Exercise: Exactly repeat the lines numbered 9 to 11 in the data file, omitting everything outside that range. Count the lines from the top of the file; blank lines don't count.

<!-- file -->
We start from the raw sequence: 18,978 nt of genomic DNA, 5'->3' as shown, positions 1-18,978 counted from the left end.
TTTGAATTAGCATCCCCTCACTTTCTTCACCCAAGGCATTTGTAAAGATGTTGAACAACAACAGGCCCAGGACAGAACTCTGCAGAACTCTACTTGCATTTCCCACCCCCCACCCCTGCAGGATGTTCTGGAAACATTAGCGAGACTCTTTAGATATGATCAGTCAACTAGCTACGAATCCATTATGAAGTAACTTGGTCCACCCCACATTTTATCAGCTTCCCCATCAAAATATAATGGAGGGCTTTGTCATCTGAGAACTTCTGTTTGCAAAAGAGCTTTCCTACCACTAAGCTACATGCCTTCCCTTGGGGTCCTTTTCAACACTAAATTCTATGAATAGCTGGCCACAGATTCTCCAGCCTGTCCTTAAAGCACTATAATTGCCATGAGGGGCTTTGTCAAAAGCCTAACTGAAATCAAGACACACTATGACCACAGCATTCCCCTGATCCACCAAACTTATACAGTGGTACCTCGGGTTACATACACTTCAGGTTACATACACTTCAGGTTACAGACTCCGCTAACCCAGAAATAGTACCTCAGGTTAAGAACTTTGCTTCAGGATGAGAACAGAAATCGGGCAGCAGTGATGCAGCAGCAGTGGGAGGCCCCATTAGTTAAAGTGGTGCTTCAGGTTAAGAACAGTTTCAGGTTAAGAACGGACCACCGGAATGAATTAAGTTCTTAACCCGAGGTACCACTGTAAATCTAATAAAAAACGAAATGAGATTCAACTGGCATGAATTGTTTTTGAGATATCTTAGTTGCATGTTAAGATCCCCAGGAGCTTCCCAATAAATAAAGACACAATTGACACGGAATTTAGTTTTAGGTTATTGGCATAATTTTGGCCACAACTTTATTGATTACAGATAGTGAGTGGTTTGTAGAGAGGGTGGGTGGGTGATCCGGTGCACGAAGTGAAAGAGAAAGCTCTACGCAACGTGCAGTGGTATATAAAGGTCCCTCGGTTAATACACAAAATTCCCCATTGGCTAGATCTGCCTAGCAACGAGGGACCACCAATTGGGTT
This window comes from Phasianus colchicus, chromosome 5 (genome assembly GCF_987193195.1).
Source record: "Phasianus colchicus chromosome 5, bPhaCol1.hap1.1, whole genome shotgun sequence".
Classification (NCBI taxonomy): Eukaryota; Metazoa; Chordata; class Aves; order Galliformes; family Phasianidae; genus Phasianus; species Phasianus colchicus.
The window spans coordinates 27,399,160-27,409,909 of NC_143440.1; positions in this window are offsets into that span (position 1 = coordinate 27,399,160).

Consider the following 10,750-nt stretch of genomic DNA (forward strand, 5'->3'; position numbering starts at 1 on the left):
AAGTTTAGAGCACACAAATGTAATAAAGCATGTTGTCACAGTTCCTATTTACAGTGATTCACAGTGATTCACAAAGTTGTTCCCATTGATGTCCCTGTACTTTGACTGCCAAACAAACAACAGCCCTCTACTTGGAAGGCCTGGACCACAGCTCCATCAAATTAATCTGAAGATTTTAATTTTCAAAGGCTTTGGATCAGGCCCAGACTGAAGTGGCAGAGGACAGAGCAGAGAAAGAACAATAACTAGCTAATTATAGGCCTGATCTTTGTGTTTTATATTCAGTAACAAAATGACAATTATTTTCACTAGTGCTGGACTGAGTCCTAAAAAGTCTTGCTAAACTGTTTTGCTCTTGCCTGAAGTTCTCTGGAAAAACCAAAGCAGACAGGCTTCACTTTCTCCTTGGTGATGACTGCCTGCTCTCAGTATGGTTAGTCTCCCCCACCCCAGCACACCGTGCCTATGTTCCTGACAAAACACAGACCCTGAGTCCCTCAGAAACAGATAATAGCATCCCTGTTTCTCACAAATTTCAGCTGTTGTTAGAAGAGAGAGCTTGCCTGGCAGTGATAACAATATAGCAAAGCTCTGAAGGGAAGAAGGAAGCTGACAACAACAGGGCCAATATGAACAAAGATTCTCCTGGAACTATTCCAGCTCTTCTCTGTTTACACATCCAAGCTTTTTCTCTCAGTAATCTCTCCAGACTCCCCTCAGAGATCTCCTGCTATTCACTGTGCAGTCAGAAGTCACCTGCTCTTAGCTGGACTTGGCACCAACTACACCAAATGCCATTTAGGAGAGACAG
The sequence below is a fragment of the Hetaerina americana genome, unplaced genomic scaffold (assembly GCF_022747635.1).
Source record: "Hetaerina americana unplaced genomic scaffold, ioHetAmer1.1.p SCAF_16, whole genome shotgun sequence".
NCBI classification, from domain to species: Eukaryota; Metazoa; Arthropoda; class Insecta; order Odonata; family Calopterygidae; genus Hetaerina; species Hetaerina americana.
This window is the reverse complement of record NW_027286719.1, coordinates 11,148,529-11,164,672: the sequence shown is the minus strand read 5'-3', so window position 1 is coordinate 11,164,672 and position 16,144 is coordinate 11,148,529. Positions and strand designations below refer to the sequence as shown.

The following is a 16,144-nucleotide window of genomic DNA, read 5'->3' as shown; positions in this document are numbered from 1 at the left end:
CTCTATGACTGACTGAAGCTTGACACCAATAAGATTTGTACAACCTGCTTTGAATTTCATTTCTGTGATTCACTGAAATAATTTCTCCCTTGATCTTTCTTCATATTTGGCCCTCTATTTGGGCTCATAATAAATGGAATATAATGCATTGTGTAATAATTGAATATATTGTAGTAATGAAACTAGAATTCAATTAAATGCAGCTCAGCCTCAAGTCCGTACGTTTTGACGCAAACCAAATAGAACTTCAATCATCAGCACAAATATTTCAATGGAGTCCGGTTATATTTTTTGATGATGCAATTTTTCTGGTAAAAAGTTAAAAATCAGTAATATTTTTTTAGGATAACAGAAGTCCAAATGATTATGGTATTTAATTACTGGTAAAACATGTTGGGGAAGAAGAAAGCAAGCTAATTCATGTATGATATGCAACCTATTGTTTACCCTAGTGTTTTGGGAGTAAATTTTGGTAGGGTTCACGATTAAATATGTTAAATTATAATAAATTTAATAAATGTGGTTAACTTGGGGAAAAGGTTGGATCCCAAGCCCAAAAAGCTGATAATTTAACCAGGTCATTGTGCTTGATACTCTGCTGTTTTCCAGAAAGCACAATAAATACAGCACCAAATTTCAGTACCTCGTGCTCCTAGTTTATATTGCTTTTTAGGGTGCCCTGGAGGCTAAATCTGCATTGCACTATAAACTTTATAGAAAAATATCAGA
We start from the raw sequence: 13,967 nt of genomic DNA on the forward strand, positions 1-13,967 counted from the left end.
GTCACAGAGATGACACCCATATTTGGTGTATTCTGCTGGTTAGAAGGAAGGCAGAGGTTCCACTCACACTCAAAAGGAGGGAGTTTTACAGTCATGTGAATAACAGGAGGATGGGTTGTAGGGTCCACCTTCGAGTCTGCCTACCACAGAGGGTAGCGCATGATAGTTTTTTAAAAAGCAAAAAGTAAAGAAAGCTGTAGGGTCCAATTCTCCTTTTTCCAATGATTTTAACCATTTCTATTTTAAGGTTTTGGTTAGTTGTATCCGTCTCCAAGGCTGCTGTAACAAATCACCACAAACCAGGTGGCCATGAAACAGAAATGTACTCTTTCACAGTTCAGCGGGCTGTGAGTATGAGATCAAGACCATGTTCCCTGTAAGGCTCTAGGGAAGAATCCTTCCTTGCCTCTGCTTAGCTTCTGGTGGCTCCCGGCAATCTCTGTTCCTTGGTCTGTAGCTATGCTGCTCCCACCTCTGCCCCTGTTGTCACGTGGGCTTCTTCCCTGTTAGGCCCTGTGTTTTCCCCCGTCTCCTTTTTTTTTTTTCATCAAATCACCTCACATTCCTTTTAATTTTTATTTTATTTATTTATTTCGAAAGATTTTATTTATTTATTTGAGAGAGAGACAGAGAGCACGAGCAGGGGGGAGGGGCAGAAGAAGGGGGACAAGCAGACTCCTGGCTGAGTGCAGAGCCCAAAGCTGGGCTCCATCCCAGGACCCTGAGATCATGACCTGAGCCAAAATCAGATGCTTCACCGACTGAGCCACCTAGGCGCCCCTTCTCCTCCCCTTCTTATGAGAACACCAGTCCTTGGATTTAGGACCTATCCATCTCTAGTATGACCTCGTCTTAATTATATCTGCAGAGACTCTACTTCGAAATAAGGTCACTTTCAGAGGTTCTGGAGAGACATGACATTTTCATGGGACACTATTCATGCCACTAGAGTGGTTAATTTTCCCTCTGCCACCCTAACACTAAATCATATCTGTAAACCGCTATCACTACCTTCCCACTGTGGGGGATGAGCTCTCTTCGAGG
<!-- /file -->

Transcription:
The sequence below is a fragment of the Hetaerina americana genome, unplaced genomic scaffold (assembly GCF_022747635.1).
Source record: "Hetaerina americana unplaced genomic scaffold, ioHetAmer1.1.p SCAF_16, whole genome shotgun sequence".
NCBI classification, from domain to species: Eukaryota; Metazoa; Arthropoda; class Insecta; order Odonata; family Calopterygidae; genus Hetaerina; species Hetaerina americana.